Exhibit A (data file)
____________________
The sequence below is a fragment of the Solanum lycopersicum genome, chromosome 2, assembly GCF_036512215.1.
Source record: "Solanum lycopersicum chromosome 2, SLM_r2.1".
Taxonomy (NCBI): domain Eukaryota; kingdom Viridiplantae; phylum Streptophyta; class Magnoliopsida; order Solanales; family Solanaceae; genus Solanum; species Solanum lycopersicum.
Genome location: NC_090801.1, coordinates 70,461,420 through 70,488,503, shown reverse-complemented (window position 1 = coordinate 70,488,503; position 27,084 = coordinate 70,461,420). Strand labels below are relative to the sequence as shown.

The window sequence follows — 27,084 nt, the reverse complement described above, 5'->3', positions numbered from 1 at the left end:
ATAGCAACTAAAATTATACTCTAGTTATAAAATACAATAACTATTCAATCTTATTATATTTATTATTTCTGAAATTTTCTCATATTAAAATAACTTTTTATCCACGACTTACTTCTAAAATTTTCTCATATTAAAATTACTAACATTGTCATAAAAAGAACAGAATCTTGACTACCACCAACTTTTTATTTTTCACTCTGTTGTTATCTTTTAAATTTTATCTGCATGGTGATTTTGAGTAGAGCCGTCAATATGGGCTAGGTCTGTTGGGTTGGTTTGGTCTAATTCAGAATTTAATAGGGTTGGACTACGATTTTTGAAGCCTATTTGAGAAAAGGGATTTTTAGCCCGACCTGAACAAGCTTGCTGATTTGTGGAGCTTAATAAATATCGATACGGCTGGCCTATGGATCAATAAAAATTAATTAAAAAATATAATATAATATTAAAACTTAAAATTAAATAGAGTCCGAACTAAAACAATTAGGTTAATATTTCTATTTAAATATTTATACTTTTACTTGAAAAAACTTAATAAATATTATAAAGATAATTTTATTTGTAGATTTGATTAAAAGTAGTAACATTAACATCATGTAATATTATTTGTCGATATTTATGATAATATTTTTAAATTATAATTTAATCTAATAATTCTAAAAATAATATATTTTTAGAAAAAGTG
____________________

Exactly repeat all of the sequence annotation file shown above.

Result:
The sequence below is a fragment of the Solanum lycopersicum genome, chromosome 2, assembly GCF_036512215.1.
Source record: "Solanum lycopersicum chromosome 2, SLM_r2.1".
Taxonomy (NCBI): domain Eukaryota; kingdom Viridiplantae; phylum Streptophyta; class Magnoliopsida; order Solanales; family Solanaceae; genus Solanum; species Solanum lycopersicum.
Genome location: NC_090801.1, coordinates 70,461,420 through 70,488,503, shown reverse-complemented (window position 1 = coordinate 70,488,503; position 27,084 = coordinate 70,461,420). Strand labels below are relative to the sequence as shown.

The window sequence follows — 27,084 nt, the reverse complement described above, 5'->3', positions numbered from 1 at the left end:
ATAGCAACTAAAATTATACTCTAGTTATAAAATACAATAACTATTCAATCTTATTATATTTATTATTTCTGAAATTTTCTCATATTAAAATAACTTTTTATCCACGACTTACTTCTAAAATTTTCTCATATTAAAATTACTAACATTGTCATAAAAAGAACAGAATCTTGACTACCACCAACTTTTTATTTTTCACTCTGTTGTTATCTTTTAAATTTTATCTGCATGGTGATTTTGAGTAGAGCCGTCAATATGGGCTAGGTCTGTTGGGTTGGTTTGGTCTAATTCAGAATTTAATAGGGTTGGACTACGATTTTTGAAGCCTATTTGAGAAAAGGGATTTTTAGCCCGACCTGAACAAGCTTGCTGATTTGTGGAGCTTAATAAATATCGATACGGCTGGCCTATGGATCAATAAAAATTAATTAAAAAATATAATATAATATTAAAACTTAAAATTAAATAGAGTCCGAACTAAAACAATTAGGTTAATATTTCTATTTAAATATTTATACTTTTACTTGAAAAAACTTAATAAATATTATAAAGATAATTTTATTTGTAGATTTGATTAAAAGTAGTAACATTAACATCATGTAATATTATTTGTCGATATTTATGATAATATTTTTAAATTATAATTTAATCTAATAATTCTAAAAATAATATATTTTTAGAAAAAGTG